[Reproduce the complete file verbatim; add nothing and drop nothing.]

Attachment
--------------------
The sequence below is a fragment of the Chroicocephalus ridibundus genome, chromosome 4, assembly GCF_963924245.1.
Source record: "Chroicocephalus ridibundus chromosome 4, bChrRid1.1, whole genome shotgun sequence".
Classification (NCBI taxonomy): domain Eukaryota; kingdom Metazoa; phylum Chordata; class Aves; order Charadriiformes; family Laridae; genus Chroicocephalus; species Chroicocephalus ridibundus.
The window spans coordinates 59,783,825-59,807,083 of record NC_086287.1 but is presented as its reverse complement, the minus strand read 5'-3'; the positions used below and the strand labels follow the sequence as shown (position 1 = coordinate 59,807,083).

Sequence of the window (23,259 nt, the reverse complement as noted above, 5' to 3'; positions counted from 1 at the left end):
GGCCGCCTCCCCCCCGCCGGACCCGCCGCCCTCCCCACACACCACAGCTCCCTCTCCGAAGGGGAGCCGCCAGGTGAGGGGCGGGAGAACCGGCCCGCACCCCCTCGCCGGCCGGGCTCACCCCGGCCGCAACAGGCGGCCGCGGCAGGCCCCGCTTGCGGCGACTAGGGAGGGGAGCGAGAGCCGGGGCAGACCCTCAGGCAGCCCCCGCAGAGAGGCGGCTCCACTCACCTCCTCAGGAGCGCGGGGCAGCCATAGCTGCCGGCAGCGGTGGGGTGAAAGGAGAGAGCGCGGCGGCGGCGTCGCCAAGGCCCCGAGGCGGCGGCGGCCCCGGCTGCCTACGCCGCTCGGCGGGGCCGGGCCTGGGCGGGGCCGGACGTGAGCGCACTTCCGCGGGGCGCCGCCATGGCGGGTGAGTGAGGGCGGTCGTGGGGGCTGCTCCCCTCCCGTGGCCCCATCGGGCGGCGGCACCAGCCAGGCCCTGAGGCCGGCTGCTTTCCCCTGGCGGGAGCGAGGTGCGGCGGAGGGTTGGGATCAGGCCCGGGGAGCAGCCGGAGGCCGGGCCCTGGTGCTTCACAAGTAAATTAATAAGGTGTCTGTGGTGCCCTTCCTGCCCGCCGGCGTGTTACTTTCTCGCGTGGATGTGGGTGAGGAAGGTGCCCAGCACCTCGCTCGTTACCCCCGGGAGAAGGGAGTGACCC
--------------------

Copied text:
The sequence below is a fragment of the Chroicocephalus ridibundus genome, chromosome 4, assembly GCF_963924245.1.
Source record: "Chroicocephalus ridibundus chromosome 4, bChrRid1.1, whole genome shotgun sequence".
Classification (NCBI taxonomy): domain Eukaryota; kingdom Metazoa; phylum Chordata; class Aves; order Charadriiformes; family Laridae; genus Chroicocephalus; species Chroicocephalus ridibundus.
The window spans coordinates 59,783,825-59,807,083 of record NC_086287.1 but is presented as its reverse complement, the minus strand read 5'-3'; the positions used below and the strand labels follow the sequence as shown (position 1 = coordinate 59,807,083).

Sequence of the window (23,259 nt, the reverse complement as noted above, 5' to 3'; positions counted from 1 at the left end):
GGCCGCCTCCCCCCCGCCGGACCCGCCGCCCTCCCCACACACCACAGCTCCCTCTCCGAAGGGGAGCCGCCAGGTGAGGGGCGGGAGAACCGGCCCGCACCCCCTCGCCGGCCGGGCTCACCCCGGCCGCAACAGGCGGCCGCGGCAGGCCCCGCTTGCGGCGACTAGGGAGGGGAGCGAGAGCCGGGGCAGACCCTCAGGCAGCCCCCGCAGAGAGGCGGCTCCACTCACCTCCTCAGGAGCGCGGGGCAGCCATAGCTGCCGGCAGCGGTGGGGTGAAAGGAGAGAGCGCGGCGGCGGCGTCGCCAAGGCCCCGAGGCGGCGGCGGCCCCGGCTGCCTACGCCGCTCGGCGGGGCCGGGCCTGGGCGGGGCCGGACGTGAGCGCACTTCCGCGGGGCGCCGCCATGGCGGGTGAGTGAGGGCGGTCGTGGGGGCTGCTCCCCTCCCGTGGCCCCATCGGGCGGCGGCACCAGCCAGGCCCTGAGGCCGGCTGCTTTCCCCTGGCGGGAGCGAGGTGCGGCGGAGGGTTGGGATCAGGCCCGGGGAGCAGCCGGAGGCCGGGCCCTGGTGCTTCACAAGTAAATTAATAAGGTGTCTGTGGTGCCCTTCCTGCCCGCCGGCGTGTTACTTTCTCGCGTGGATGTGGGTGAGGAAGGTGCCCAGCACCTCGCTCGTTACCCCCGGGAGAAGGGAGTGACCC